Adaptive responses of skeletal muscle to hypoxia involve glucose metabolism initiated by elusive Hif-1α which regulates other signaling molecules (Mason and Johnson, 2007) for better energy efficiency and tissue survival. Under normal ambient air, Hif-1α level is higher in predominantly glycolytic fibers compared to predominantly oxidative fibers (Pisani and Dechesne, 2005; Lunde et al., 2011). To date, the mechanisms underlying fiber type changes in skeletal muscle under hypoxic condition in association with the level of PDK-1 and Hif-1α protein concentrations is not fully understood (Semenza, 2007; Wüst et al., 2009; Le Moine et al., 2011). We assume that Pdk-1 (from here, we will use Pdk-1 instead of PDK-1 for we are using rats) expression levels with respect to Hif-1α may determine the principal glucose metabolic pathway between glycolytic and oxidative in rodent skeletal muscles. As the first step to investigate this, we examined whether a quantitative relationship between Pdk-1, Hif-1α and myosin heavy chain (MyHC) composition does exist in rat muscles. If so, manipulating Pdk-1 levels would be technically easier than regulating tissue levels of Hif-1α that constantly changing depending on oxygen levels in the tissue.
Materials and Methods
The experimental protocols and animal care were approved by the Institutional Animal Review Committee at UCLA (ARC # 2003-125-12) and were in accordance with the National Institute of Health guide for the care and use of laboratory animals and the in vivo studies were performed at UCLA.
Preparation of Animals
In total, seventeen male Sprague Dawley rats weighing approximately 300–350 g (7 week old) were used for all experiments including single fiber analysis and Western blot assays. Of them, 4 animals were randomly selected for control and 7 animals were used for sustained hypoxia (3 for 15 h and 4 for 30 h). We, later, added 6 animals for intermittent hypoxia challenge (3 for 15 h and 3 for 30 h) to obtain muscle tissues for comparison purpose.
Experimental Conditions for Animals
Animals were housed in a commercially-designed chamber (30 inches × 20 inches × 20 inches; Proox model 110, BioSpherix Instruments, Redfield, NY), with a modified control system and temperature range from 22 to 24°C. The chamber held two rat cages, and operated under a 12 h light/dark cycle (light phase from 6:00 a.m. to 6:00 p.m.) with food and water continuously available. O2 concentration was controlled by a cycle timer (model 4608, Artisan, Randolph, NJ), which regulated N2 delivery from tanks. Moment-to-moment levels of O2 concentration were quantified and adjusted by an O2 sensor system (Proox 110, BioSpherix, Redfield, NY). Carbon dioxide concentration, measured by an analyzer (Capstar-100, CWE Inc., Admore, PA), was maintained between 0 and 0.1%.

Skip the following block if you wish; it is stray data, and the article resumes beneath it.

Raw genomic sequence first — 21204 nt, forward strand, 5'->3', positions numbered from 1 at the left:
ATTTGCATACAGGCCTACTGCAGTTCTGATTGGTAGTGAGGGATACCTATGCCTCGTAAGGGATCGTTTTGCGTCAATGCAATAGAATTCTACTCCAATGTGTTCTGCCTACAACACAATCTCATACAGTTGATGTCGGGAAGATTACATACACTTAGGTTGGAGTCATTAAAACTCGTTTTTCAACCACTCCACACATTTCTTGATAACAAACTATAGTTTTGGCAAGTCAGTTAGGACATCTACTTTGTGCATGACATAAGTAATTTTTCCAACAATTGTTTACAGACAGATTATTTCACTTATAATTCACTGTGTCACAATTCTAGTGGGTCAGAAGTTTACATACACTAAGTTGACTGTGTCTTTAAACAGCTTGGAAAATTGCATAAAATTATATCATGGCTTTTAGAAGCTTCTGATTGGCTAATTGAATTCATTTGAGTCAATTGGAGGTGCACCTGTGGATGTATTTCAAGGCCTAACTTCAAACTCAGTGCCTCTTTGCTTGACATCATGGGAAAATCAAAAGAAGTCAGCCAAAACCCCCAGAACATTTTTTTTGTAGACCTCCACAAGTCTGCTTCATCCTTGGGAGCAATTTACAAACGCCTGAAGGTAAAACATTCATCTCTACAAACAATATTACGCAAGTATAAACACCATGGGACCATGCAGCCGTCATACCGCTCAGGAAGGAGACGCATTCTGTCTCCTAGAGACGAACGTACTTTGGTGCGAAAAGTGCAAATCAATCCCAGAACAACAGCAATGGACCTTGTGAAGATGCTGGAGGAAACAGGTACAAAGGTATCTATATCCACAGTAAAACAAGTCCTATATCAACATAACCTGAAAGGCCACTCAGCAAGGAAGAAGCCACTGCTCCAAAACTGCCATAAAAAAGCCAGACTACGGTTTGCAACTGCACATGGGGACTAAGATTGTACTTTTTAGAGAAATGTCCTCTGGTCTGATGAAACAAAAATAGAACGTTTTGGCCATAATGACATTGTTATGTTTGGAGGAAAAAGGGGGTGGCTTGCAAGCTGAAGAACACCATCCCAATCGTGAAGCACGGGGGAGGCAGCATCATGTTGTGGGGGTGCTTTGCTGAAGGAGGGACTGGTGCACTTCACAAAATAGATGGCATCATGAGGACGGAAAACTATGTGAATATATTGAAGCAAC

Animals were exposed to hypoxic conditions during the light phase for a maximum 7.5 h per day. The sustained hypoxia profile maintained between 13.5 and 9.5%, but stabilized most time at 11.5% oxygen (balanced by N2 gas), 7.5 total hours per day. Animals requiring more than 7.5 h were subject to hypoxic conditions on subsequent days during the light phase; e.g., an animal in the 15 h group would be exposed to hypoxia during the first day, and to an additional 7.5 h exposure the following day. During the dark phase, animals were kept outside of the chamber and breathed room air. Intermittent hypoxia alternating 20.8 and 10.3% oxygen every 4 min as previously used (Pae et al., 2005) was performed for reference purpose. The muscles aimed to analyze were geniohyoid, soleus, and tibialis anterior (TA) muscles. Fibers of the geniohyoid orient parallel to the long axis of the muscle, contractions displace the hyoid apparatus anteriorly, resulting in an enlarged pharyngeal lumen (Wiegand et al., 1990). In this way, geniohyoid muscles participate in breathing function.
At the end of the designated duration of hypoxic conditions, both control and experimental animals were sacrificed by overdose of pentobarbital (100 mg/kg, I.P.). The desired muscles then were removed and snap-frozen in isopentane and cooled by liquid nitrogen at −70°C. Muscle samples were preserved for single fiber gel electrophoresis and Western blot assays.
Measurements of Hif-1α and Pdk-1 Proteins in Rat Muscles
Harvested muscle tissues of approximately 150 mg obtained from 2 animals per group were equally partitioned and ground in a 1.5 ml Eppendorf tube. Ten volumes of RIPA extraction buffer (25 mM Tris•HCl pH 7.6, 150 mM NaCl, 1% NP-40, 1% sodium deoxycholate, 0.1% SDS) was added to the tissue. Following approximately 30 strokes of homogenization, samples were centrifuged for 10 min at 13,000 rpm at 4°C. All protein concentrations in the collected supernatant were determined with the detergent-compatible Bio-Rad DC protein assay using bovine serum albumin (BSA) as a standard.
For Western blotting, 50 μg of total proteins was heated at 95°C for 5 min and was separated by 4–12% gradient SDS-PAGE gel for Hif-1α and Pdk-1 proteins. The proteins were transferred 0.45 μm polyvinylindene difluoride membranes, which were stained with Ponceau red to determine whether the transfers were uniform. Then, the membranes were blocked with 5% weight to volume (w/v) non-fat dry milk in 1 × PBS with 0.1% Tween-20 for 1 h at room temperature. The membranes were incubated for 2 h at room temperature with anti-Hif-1α polyclonal antibody (1:500; Cell Signaling, Cat. #3716) and anti-Pdk-1 polyclonal antibody (1:500, Assay Designs, Cat. # KAP-PK112). Horseradish peroxide-conjugated goat-anti-rabbit antibody (1: 2000; Santa Cruz Biotechnology, Santa Cruz, CA) was used as for secondary antibody. For loading-control, β-Actin (1:500, Santa Cruz Biotechnology, Santa Cruz, CA) was used. Bands were visualized by incubating blots in SuperSignal West Femto solution (Pierce, Cat. # 34094) for 15 min in room temperature and the images were obtained in Bio-Rad ChemiDoc viewer (Bio-Rad, Hercules, CA). Relative density to β-Actin was measured using a densitometer. Density of each gel image was standardized to β-Actin. Muscle tissue harvested from 2 animals per subgroup was pooled for Western blot assays. Two gels per subgroup, thus density measurements from 6 gels were averaged and expressed in folds with respect to GH controls.